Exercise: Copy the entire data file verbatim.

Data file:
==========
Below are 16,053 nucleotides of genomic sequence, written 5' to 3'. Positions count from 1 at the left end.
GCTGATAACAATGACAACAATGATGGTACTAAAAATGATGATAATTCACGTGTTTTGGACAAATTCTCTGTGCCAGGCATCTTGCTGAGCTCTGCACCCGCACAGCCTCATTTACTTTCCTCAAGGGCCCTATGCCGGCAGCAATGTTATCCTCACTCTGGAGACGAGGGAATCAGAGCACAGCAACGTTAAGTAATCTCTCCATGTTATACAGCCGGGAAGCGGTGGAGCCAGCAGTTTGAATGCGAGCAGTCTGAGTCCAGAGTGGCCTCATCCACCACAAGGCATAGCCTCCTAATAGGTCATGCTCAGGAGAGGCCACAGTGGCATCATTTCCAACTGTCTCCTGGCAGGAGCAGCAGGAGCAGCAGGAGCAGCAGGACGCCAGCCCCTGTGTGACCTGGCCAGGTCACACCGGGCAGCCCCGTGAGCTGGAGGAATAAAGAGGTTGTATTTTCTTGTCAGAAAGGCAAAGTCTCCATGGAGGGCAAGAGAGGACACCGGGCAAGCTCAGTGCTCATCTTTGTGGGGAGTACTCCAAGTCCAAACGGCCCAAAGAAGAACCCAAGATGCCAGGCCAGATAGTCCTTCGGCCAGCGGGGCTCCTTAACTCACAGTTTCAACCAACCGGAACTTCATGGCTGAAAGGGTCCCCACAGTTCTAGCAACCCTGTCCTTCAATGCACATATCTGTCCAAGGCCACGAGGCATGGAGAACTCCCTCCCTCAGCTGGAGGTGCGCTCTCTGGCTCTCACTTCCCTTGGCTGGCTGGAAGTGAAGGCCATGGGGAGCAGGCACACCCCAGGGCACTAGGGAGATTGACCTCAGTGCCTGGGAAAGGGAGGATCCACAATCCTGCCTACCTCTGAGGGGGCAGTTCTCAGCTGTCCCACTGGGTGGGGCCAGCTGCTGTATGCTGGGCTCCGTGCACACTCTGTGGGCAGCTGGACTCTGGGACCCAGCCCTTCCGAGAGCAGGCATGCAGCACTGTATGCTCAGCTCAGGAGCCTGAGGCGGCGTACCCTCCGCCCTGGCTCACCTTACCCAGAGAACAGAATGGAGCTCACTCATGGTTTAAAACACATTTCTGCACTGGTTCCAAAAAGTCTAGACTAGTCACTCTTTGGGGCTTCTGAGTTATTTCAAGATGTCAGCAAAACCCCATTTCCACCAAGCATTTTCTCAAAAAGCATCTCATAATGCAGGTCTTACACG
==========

Below are 16,053 nucleotides of genomic sequence, written 5' to 3'. Positions count from 1 at the left end.
GCTGATAACAATGACAACAATGATGGTACTAAAAATGATGATAATTCACGTGTTTTGGACAAATTCTCTGTGCCAGGCATCTTGCTGAGCTCTGCACCCGCACAGCCTCATTTACTTTCCTCAAGGGCCCTATGCCGGCAGCAATGTTATCCTCACTCTGGAGACGAGGGAATCAGAGCACAGCAACGTTAAGTAATCTCTCCATGTTATACAGCCGGGAAGCGGTGGAGCCAGCAGTTTGAATGCGAGCAGTCTGAGTCCAGAGTGGCCTCATCCACCACAAGGCATAGCCTCCTAATAGGTCATGCTCAGGAGAGGCCACAGTGGCATCATTTCCAACTGTCTCCTGGCAGGAGCAGCAGGAGCAGCAGGAGCAGCAGGACGCCAGCCCCTGTGTGACCTGGCCAGGTCACACCGGGCAGCCCCGTGAGCTGGAGGAATAAAGAGGTTGTATTTTCTTGTCAGAAAGGCAAAGTCTCCATGGAGGGCAAGAGAGGACACCGGGCAAGCTCAGTGCTCATCTTTGTGGGGAGTACTCCAAGTCCAAACGGCCCAAAGAAGAACCCAAGATGCCAGGCCAGATAGTCCTTCGGCCAGCGGGGCTCCTTAACTCACAGTTTCAACCAACCGGAACTTCATGGCTGAAAGGGTCCCCACAGTTCTAGCAACCCTGTCCTTCAATGCACATATCTGTCCAAGGCCACGAGGCATGGAGAACTCCCTCCCTCAGCTGGAGGTGCGCTCTCTGGCTCTCACTTCCCTTGGCTGGCTGGAAGTGAAGGCCATGGGGAGCAGGCACACCCCAGGGCACTAGGGAGATTGACCTCAGTGCCTGGGAAAGGGAGGATCCACAATCCTGCCTACCTCTGAGGGGGCAGTTCTCAGCTGTCCCACTGGGTGGGGCCAGCTGCTGTATGCTGGGCTCCGTGCACACTCTGTGGGCAGCTGGACTCTGGGACCCAGCCCTTCCGAGAGCAGGCATGCAGCACTGTATGCTCAGCTCAGGAGCCTGAGGCGGCGTACCCTCCGCCCTGGCTCACCTTACCCAGAGAACAGAATGGAGCTCACTCATGGTTTAAAACACATTTCTGCACTGGTTCCAAAAAGTCTAGACTAGTCACTCTTTGGGGCTTCTGAGTTATTTCAAGATGTCAGCAAAACCCCATTTCCACCAAGCATTTTCTCAAAAAGCATCTCATAATGCAGGTCTTACACG